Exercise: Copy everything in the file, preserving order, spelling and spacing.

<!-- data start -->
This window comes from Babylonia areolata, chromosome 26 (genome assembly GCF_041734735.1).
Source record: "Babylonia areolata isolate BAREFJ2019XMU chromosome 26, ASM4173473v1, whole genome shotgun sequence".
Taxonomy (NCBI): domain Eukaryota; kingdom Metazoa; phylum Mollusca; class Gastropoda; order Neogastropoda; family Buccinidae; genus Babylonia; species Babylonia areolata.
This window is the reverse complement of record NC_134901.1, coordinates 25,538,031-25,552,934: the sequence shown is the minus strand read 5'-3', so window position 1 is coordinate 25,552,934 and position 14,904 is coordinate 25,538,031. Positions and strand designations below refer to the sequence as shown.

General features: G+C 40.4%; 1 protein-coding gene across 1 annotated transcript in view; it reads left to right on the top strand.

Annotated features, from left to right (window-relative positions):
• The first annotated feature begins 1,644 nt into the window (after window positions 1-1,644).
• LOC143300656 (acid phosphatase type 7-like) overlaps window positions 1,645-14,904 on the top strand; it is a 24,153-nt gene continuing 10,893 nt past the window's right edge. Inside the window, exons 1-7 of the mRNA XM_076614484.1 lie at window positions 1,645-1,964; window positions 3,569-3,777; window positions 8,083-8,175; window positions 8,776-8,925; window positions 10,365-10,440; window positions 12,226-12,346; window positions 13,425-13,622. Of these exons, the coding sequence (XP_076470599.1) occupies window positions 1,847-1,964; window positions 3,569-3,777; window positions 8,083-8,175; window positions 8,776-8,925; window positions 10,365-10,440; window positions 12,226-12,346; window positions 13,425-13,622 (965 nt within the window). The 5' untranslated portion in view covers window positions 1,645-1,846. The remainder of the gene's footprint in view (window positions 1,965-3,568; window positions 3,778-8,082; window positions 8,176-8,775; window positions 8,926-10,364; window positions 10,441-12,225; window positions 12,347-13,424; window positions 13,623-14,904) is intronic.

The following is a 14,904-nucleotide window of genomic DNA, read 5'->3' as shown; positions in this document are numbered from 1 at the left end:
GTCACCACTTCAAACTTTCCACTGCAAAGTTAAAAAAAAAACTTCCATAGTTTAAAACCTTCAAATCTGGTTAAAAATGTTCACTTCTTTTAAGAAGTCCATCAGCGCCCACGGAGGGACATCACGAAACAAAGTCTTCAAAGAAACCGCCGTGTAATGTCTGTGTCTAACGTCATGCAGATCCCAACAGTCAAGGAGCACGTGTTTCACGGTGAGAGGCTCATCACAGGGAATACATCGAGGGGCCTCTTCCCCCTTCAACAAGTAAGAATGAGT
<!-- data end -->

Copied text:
This window comes from Babylonia areolata, chromosome 26 (genome assembly GCF_041734735.1).
Source record: "Babylonia areolata isolate BAREFJ2019XMU chromosome 26, ASM4173473v1, whole genome shotgun sequence".
Taxonomy (NCBI): domain Eukaryota; kingdom Metazoa; phylum Mollusca; class Gastropoda; order Neogastropoda; family Buccinidae; genus Babylonia; species Babylonia areolata.
This window is the reverse complement of record NC_134901.1, coordinates 25,538,031-25,552,934: the sequence shown is the minus strand read 5'-3', so window position 1 is coordinate 25,552,934 and position 14,904 is coordinate 25,538,031. Positions and strand designations below refer to the sequence as shown.

General features: G+C 40.4%; 1 protein-coding gene across 1 annotated transcript in view; it reads left to right on the top strand.

Annotated features, from left to right (window-relative positions):
• The first annotated feature begins 1,644 nt into the window (after window positions 1-1,644).
• LOC143300656 (acid phosphatase type 7-like) overlaps window positions 1,645-14,904 on the top strand; it is a 24,153-nt gene continuing 10,893 nt past the window's right edge. Inside the window, exons 1-7 of the mRNA XM_076614484.1 lie at window positions 1,645-1,964; window positions 3,569-3,777; window positions 8,083-8,175; window positions 8,776-8,925; window positions 10,365-10,440; window positions 12,226-12,346; window positions 13,425-13,622. Of these exons, the coding sequence (XP_076470599.1) occupies window positions 1,847-1,964; window positions 3,569-3,777; window positions 8,083-8,175; window positions 8,776-8,925; window positions 10,365-10,440; window positions 12,226-12,346; window positions 13,425-13,622 (965 nt within the window). The 5' untranslated portion in view covers window positions 1,645-1,846. The remainder of the gene's footprint in view (window positions 1,965-3,568; window positions 3,778-8,082; window positions 8,176-8,775; window positions 8,926-10,364; window positions 10,441-12,225; window positions 12,347-13,424; window positions 13,623-14,904) is intronic.

The following is a 14,904-nucleotide window of genomic DNA, read 5'->3' as shown; positions in this document are numbered from 1 at the left end:
GTCACCACTTCAAACTTTCCACTGCAAAGTTAAAAAAAAAACTTCCATAGTTTAAAACCTTCAAATCTGGTTAAAAATGTTCACTTCTTTTAAGAAGTCCATCAGCGCCCACGGAGGGACATCACGAAACAAAGTCTTCAAAGAAACCGCCGTGTAATGTCTGTGTCTAACGTCATGCAGATCCCAACAGTCAAGGAGCACGTGTTTCACGGTGAGAGGCTCATCACAGGGAATACATCGAGGGGCCTCTTCCCCCTTCAACAAGTAAGAATGAGT